As Republican presidential nominee Mitt Romney moves to capitalize on his October surge in the polls, his campaign is relying on ground-game and social-media strategies that aides believe have been underestimated.
Romney aides and GOP strategists familiar with the campaign’s social media outreach and voter turnout operation said they expect President Barack Obama’s effort on each front to be every bit as technologically advanced and effective as it was in 2008. The difference, Republicans contend, is the Romney campaign has built competitive get-out-the-vote and social media programs, eliminating 2008’s strategic deficit the GOP faced against Obama.
“We’re doing things that have never been done before. This is the kind of operation the [former Massachusetts] governor wanted to put together. He wanted to put together an innovative operation,” Romney campaign political director Rich Beeson told Roll Call during a recent telephone interview.
Obama’s first presidential campaign pioneered the use of social media to reach, organize, motivate and turn out voters on a broad scale. The then-Senator’s team also refined the science of voter targeting and modernized the conventional ground game that relied on turning out voters on Election Day. In particular, Obama swamped Sen. John McCain (Ariz.), the Republican nominee, in the crucial battle for Americans who vote early or absentee.
The Obama campaign has said its 2008 GOTV and social media efforts were “prehistoric” compared to now and emphasizes that it never shut down after the 2008 race ended, maintaining staff and volunteers in battleground states.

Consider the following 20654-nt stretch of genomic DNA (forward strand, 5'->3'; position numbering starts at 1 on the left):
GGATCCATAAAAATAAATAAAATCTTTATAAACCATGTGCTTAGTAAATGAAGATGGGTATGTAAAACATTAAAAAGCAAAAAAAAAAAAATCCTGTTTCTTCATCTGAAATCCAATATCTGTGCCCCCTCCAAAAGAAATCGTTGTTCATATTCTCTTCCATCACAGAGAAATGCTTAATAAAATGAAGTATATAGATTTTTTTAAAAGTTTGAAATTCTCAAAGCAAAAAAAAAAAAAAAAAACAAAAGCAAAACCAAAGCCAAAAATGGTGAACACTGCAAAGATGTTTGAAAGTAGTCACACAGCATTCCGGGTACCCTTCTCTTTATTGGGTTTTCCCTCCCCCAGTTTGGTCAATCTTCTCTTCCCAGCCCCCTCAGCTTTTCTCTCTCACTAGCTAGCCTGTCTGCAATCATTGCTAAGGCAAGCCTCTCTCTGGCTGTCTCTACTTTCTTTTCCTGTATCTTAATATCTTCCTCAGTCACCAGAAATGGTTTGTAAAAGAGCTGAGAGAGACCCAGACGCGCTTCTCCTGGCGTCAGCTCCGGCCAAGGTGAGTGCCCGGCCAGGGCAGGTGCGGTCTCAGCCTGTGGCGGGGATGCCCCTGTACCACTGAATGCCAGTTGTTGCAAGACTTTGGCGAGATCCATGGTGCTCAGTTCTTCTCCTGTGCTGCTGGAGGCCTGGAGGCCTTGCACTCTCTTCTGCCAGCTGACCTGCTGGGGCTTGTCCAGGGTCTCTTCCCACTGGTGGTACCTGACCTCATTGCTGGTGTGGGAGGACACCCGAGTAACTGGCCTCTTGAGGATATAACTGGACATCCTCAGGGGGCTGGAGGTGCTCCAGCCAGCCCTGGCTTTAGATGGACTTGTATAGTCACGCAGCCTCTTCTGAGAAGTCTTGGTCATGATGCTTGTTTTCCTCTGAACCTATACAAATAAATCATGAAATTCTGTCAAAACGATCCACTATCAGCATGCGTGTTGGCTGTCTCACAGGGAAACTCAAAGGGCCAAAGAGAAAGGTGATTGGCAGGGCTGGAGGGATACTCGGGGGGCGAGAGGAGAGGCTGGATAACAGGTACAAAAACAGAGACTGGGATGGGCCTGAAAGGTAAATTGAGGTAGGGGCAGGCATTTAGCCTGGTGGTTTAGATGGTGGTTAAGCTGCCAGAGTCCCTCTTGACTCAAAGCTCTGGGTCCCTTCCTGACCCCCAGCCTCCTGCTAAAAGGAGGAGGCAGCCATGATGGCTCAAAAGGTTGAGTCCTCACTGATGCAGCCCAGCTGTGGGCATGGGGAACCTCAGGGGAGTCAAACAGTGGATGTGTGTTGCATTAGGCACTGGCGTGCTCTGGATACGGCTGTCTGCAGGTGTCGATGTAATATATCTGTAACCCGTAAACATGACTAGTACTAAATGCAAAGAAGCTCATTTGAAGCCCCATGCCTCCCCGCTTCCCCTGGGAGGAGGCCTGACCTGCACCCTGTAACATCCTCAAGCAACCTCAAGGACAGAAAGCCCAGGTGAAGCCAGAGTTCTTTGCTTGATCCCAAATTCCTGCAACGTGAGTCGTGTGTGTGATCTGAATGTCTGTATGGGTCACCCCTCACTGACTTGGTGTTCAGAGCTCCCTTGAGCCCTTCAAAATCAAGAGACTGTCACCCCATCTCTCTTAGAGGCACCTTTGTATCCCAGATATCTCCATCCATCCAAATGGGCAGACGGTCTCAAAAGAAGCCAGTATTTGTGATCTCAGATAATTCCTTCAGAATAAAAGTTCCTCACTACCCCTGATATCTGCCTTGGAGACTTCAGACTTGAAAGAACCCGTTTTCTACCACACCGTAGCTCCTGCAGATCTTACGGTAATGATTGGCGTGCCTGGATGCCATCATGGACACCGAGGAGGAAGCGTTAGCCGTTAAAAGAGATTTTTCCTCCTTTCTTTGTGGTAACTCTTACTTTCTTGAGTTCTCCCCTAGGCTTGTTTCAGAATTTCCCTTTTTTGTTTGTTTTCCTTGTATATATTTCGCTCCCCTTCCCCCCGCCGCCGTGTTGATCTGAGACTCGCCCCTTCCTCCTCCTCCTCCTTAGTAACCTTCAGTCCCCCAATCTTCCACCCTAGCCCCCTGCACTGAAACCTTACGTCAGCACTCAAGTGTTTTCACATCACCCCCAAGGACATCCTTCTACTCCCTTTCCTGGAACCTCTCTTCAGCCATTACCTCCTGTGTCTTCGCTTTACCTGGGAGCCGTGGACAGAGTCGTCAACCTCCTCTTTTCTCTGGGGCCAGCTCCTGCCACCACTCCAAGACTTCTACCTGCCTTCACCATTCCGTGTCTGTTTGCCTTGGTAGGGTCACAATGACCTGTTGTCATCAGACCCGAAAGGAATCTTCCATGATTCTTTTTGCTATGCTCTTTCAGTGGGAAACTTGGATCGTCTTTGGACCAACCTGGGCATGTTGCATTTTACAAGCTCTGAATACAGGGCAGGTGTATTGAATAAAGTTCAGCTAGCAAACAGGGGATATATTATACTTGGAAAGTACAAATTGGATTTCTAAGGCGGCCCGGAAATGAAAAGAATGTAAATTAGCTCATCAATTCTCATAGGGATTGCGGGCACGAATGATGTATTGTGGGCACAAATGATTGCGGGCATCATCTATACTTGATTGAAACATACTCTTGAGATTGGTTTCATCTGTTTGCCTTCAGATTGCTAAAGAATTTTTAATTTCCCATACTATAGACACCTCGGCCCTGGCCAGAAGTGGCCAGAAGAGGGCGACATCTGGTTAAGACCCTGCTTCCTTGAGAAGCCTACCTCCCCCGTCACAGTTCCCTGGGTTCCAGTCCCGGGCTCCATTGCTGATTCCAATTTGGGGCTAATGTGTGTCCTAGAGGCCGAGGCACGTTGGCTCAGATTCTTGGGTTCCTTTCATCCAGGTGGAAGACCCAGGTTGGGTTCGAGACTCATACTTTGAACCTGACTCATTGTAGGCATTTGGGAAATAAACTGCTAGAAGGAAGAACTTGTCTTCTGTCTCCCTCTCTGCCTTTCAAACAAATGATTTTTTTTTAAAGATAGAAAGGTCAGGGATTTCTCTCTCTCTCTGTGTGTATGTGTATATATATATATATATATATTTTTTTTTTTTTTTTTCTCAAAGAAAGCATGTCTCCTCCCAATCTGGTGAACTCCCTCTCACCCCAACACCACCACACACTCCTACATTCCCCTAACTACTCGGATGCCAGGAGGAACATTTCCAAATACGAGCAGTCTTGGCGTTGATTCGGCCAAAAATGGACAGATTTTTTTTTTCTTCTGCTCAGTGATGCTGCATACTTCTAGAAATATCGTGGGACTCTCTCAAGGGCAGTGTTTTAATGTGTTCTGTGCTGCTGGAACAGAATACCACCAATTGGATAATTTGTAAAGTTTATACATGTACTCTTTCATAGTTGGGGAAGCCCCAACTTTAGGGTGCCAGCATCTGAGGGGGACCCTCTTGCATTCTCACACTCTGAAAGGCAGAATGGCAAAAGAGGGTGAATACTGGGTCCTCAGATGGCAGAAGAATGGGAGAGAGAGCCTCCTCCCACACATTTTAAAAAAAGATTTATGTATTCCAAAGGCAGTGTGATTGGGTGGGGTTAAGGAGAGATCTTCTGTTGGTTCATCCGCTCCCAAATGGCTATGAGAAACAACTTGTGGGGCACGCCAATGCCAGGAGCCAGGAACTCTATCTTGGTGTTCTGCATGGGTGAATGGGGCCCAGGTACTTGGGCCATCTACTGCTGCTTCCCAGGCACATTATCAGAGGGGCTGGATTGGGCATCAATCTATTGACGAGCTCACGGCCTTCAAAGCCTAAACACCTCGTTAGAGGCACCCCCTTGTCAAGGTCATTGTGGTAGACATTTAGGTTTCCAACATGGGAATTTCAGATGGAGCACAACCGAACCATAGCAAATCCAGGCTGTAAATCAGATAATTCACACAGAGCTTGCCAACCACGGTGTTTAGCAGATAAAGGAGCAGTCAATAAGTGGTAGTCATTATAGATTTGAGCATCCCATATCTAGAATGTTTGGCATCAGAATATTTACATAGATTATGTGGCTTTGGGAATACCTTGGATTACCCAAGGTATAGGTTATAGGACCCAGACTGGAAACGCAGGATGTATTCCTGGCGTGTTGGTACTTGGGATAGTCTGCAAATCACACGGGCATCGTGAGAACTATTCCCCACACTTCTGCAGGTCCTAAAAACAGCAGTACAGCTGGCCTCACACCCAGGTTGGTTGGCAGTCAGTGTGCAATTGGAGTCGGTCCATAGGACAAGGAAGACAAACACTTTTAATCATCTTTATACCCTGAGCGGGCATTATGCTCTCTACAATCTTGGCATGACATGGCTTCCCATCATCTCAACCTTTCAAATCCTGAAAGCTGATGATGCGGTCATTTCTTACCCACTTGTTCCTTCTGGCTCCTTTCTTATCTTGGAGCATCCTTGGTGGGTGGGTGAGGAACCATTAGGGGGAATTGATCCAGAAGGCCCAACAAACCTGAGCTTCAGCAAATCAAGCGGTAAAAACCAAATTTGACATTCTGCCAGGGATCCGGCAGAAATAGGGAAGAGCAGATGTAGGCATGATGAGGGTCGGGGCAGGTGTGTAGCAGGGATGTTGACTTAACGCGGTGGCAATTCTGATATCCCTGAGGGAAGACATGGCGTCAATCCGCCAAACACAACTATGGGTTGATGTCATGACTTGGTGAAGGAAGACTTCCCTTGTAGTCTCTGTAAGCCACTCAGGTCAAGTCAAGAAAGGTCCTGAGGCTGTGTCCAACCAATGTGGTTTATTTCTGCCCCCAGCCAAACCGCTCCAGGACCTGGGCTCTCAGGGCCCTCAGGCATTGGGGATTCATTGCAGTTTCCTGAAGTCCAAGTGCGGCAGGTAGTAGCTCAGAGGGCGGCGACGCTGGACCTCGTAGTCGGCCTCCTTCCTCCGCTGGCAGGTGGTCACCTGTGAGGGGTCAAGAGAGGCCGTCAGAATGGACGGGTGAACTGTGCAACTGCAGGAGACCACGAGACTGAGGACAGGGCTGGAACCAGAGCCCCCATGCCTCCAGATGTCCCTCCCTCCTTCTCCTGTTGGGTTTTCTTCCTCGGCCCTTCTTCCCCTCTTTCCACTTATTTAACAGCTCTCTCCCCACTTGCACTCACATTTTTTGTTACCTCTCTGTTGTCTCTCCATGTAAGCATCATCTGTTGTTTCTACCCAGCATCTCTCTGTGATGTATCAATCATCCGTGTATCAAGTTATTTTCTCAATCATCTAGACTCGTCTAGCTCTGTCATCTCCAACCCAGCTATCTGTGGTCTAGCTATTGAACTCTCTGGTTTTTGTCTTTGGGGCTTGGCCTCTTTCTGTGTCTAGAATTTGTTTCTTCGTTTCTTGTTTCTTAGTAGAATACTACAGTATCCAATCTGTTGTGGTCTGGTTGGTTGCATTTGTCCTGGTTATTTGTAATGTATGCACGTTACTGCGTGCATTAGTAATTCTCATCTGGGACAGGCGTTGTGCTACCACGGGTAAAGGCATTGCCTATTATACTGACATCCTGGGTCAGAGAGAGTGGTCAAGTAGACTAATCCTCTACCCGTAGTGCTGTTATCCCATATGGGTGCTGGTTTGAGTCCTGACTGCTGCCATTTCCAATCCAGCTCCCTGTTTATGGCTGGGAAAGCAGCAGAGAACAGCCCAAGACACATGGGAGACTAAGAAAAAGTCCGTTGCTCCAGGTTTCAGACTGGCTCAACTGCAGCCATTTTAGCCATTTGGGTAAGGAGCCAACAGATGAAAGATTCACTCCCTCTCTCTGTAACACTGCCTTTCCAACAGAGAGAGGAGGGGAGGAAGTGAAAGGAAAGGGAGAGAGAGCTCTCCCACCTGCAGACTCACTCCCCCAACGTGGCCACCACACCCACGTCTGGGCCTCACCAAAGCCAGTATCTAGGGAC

But the Romney campaign is confident it can compete against what it expects is an Obama re-election effort better equipped than the president’s 2008 bid. Factoring into the Romney team’s confidence is what it contends is a superior rate of engagement by its supporters via social media — Facebook and Twitter — and accurate voter microtargeting that was battle-tested during June’s Wisconsin gubernatorial recall election.
“We have digital field staff in every target state, with regional digital directors for every part of the country,” Romney campaign digital director Zac Moffatt said in an interview.
The Romney campaign trails the Obama campaign significantly in Facebook “likes,” 30.6 million to 8.8 million. However, it boasts a higher percentage of followers that discuss the presidential campaign, with 2.64 million, or 30 percent, versus 3.2 million, or 10 percent, of Obama followers. The Romney campaign said its engagement rate has fluctuated from 30 percent to 40 percent during the past two months, compared with 5 percent to 10 percent for Obama.
The Romney campaign said it has seen similar engagement advantages on Twitter at different points in the campaign, despite Obama’s massive lead in followers. Romney’s Internet advertising is less ubiquitous than Obama’s, but the former Massachusetts governor’s team claims higher efficiency through more expensive, targeted buys, as opposed to the “echo chamber” purchases it says are employed by the president’s campaign.
Leaders from military and veterans service organizations joined Sens. Roger Wicker, R-Miss., Kelly Ayotte , R-N.H., and Lindsey Graham, R-S.C., at a press conference to urge the Senate to replace a provision in the budget proposal that cuts retirement benefits for veterans. Wicker, Ayotee, and Graham earlier called for a bipartisan solution to replace the $6.3 billion in cuts to military retiree benefits.
Each year since 1990, CQ Roll Call has reviewed the financial disclosures of all 541 senators, representatives and delegates to determine the 50 richest members of Congress. This year's report, derived from forms covering the calendar year 2012, shows it took a net worth of $6.67 million to crack the exclusive club.